Learning to make a water filter is a valuable survival skill. A thousand years ago people could wander through North America drinking any water that they pleased. Unfortunately that is not the case anymore. Much of our water contains contaminants and pathogens such as giardia that may cause extreme illness – illness that could easily prove fatal in a survival situation. Unless you are sure that the water you are drinking is safe, then you better purify it by whatever means necessary. Modern water filters with micron-sized pores are very effective at filtering out giardia and if you don’t have one, boiling is the next best option. If your water contains lots of sediments and/or strong odors, you can construct a primitive water filter using natural materials to remove sediments and odors before boiling. Please note that natural filters alone do not remove pathogens.
The first step to make a water filter is to find or make a container that will hold everything together. If there is garbage around (which unfortunately, there usually is) then you may be able to find a 2 liter soda bottle. Cut off the bottom of the bottle, turn it upside down, and it will work great for containing the filter materials. If you don’t have a soda bottle, you can make something similar out of bark.
Many trees have bark that is pliable enough to work for this
project. elm, pine, birch, cedar, and
basswood are a few that work quite well.
It doesn’t have to be a flawless piece, just one flexible enough to
shape into a cone.
Once you shape a container into a cone, you’ll need to tie it into that shape with rootlets, strips of bark, or whatever is at hand. You may want to trim the top of the cone too, to make it more even.
Next you will stuff the bass of the cone with a thick ball of grass. The grass will hold in all the material above it. Fill most of the cone with charcoal, and top it off with a layer of sand. The sand acts to filter the big particulate material before they reach the charcoal.
Let’s talk about charcoal
Charcoal is produced when wood becomes really hot but doesn’t have enough oxygen to turn it into ash. So if you want to make charcoal, make a fire, let it burn into a hot bed of coals, then cover the coals with dirt and allow it to cool.
Activated charcoal is used for many different things in our modern world. It has replaced regular charcoal in water filtration systems, it is used to absorb chemicals, toxins and gasses, and it is sold in health food stores in pill form for its many medicinal uses. It can be very effective treatment for ingesting poison. The high porosity of the charcoal can help to absorb the poisons and allows it to pass through a person’s body safely. It can also be effective treatment for bites from venomous snakes and spiders.
You may be wondering: what
is activated charcoal? Well it is just
regular charcoal that has been processed to increase its porosity. This is done chemically or physically. It is so porous that one gram of activated
charcoal has a surface area of over 500 square meters! To physically activate charcoal you would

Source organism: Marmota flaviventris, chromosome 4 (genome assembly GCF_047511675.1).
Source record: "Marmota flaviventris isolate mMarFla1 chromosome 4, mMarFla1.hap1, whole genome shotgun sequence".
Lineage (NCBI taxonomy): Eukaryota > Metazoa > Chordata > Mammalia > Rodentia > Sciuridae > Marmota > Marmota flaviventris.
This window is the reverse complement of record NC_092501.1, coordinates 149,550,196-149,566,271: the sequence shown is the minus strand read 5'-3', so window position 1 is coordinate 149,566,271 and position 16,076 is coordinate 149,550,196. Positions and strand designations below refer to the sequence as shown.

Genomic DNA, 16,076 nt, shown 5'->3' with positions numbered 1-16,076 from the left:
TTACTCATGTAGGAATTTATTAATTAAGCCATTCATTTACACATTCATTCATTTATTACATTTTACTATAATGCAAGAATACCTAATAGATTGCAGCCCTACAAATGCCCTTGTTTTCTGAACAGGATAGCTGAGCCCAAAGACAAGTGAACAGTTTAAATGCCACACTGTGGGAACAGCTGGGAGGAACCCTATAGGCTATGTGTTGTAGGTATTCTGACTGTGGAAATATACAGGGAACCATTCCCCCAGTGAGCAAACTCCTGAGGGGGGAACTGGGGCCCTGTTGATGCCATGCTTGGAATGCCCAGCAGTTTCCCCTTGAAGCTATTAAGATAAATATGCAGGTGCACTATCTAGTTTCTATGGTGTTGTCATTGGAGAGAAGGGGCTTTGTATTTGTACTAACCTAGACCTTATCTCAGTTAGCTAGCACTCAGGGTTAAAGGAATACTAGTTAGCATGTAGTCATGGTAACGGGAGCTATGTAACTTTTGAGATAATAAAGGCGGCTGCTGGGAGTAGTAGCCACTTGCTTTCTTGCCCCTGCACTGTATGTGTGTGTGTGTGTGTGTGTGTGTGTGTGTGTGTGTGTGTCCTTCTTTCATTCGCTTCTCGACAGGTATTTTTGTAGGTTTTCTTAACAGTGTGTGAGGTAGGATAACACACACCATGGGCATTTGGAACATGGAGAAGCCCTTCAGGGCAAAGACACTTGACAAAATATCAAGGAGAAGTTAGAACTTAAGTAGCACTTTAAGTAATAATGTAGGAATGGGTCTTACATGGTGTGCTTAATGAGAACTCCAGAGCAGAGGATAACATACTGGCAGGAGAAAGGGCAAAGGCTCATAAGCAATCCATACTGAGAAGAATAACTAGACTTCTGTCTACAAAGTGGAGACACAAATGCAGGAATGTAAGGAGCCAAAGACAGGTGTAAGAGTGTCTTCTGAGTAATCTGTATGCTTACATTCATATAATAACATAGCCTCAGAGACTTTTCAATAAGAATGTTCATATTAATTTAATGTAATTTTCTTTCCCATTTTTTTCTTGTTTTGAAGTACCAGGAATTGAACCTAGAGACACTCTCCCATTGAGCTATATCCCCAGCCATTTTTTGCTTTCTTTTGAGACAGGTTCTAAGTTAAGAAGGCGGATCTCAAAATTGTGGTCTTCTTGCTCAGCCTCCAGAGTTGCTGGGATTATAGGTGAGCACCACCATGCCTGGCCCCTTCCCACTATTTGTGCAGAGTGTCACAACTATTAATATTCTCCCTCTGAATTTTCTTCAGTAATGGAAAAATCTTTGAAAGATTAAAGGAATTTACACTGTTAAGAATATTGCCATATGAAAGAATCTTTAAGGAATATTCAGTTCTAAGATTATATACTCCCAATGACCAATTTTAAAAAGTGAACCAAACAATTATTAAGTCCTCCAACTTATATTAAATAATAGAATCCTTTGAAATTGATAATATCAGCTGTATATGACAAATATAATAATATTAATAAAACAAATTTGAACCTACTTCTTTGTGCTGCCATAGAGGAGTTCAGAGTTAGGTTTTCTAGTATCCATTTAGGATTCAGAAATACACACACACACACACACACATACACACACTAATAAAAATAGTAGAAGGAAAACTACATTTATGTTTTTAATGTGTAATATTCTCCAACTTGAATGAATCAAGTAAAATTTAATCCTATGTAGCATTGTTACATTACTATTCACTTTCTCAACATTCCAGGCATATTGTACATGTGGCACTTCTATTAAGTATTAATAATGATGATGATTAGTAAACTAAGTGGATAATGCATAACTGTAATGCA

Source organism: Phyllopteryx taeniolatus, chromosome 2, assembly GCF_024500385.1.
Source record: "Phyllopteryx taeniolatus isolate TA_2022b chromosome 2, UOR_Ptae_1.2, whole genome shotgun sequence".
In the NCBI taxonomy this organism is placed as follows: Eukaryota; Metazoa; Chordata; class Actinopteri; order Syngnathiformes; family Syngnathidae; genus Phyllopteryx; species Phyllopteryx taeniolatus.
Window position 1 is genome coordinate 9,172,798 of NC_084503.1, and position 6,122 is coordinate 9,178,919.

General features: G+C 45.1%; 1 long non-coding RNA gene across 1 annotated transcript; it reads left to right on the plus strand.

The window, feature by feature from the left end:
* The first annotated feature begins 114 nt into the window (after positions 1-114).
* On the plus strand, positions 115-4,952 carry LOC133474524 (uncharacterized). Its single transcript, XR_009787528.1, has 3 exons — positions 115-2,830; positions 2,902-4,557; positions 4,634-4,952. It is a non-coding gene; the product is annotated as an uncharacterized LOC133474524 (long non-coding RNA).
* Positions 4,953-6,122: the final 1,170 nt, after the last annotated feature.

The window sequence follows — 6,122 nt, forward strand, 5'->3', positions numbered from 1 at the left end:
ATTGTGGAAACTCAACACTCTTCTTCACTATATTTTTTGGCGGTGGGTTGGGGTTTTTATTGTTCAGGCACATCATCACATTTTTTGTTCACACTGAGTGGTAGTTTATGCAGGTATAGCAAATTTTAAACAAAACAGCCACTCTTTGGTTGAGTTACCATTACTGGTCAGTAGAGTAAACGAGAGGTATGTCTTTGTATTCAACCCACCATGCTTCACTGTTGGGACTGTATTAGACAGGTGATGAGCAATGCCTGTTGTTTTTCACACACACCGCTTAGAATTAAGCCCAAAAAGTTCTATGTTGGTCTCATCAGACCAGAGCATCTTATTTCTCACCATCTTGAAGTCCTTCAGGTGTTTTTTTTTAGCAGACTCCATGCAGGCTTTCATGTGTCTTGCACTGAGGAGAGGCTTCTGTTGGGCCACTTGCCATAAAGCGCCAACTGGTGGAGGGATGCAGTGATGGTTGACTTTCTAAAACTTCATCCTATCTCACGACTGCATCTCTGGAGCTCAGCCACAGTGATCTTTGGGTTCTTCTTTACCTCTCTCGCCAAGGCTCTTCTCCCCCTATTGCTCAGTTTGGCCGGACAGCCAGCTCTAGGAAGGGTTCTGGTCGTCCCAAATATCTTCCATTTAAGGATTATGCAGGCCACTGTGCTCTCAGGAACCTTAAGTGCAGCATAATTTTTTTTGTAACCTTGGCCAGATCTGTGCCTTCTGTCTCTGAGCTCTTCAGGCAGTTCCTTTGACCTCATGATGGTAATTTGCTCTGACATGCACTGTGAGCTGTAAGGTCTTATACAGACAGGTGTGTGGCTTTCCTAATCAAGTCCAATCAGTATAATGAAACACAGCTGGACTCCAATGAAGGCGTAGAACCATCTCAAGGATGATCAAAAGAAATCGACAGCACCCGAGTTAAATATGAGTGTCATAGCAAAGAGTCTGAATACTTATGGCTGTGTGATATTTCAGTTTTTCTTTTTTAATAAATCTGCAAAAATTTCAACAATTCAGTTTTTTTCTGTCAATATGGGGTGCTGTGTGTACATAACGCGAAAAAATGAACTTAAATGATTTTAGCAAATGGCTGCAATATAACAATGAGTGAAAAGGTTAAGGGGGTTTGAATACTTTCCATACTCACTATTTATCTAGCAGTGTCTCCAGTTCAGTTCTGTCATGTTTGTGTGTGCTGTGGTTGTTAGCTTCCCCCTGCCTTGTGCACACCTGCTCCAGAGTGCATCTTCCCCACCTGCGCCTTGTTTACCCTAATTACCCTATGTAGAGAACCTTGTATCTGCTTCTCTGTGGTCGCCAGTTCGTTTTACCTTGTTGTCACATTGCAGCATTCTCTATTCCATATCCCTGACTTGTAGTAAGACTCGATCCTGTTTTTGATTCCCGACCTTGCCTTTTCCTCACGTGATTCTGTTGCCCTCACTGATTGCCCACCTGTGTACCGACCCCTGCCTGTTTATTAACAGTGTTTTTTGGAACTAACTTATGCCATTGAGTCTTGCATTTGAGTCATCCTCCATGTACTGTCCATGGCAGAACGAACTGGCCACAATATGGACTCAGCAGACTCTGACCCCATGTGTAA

have to pass steam over the powdered charcoal at 1,700 to 1,800 degrees F. Unfortunately that is probably not practical
in a wilderness situation.
Activated charcoal is amazing stuff, but consider when you make a water filter that regular charcoal has a long history of use in odor control and water purification (over 3,000 years). From 1500 B.C. to the 18,000s, regular charcoal powder was used to control the stench of rotting flesh. Ancient sea explorers scorched wooden water barrels to preserve drinking water on long voyages. During the days of the “wild West” the American Calvary used charcoal along with sand and gravel to filter swamp water for drinking. Regular charcoal still has phenomenal absorption abilities.
Other Possible Containers
I’m sure a person could invent hundreds of different containers to make a water filter from natural materials but in parts of the country, nature provides a perfect water filter container – agave stalks!
Agave grows in arid parts of the country and wherever it is growing, there is always an abundance of dry stalks that have fallen to the ground. These stalks have a spongy inside that is great to use to make a water filter. What I recommend is cutting a six foot section of stalk, splitting it down the middle and hollowing out all but the last six inches. Fill four feet of the stalk with charcoal powder (leaving the top foot and a half to hold the water as it slowly percolates) and tie the stalk back together. Due to the amount of charcoal you could run the water through, this is successful method for primitively removing sediments and odors from water before boiling to kill the pathogens.
Experiment with how to make a water filter, be smart,
be safe and good luck!
By the way, if you enjoyed this article then you'll love our survival mini guide. You'll discover six key strategies to staying alive in the outdoors plus often-overlooked survival tips. We're currently giving away free copies here.
Camping & Wilderness Survival by Paul Tawrell
About the Author: Connor O'Malley is an experienced wilderness skills educator. He taught at Alderleaf for several years. Learn more about Connor O'Malley.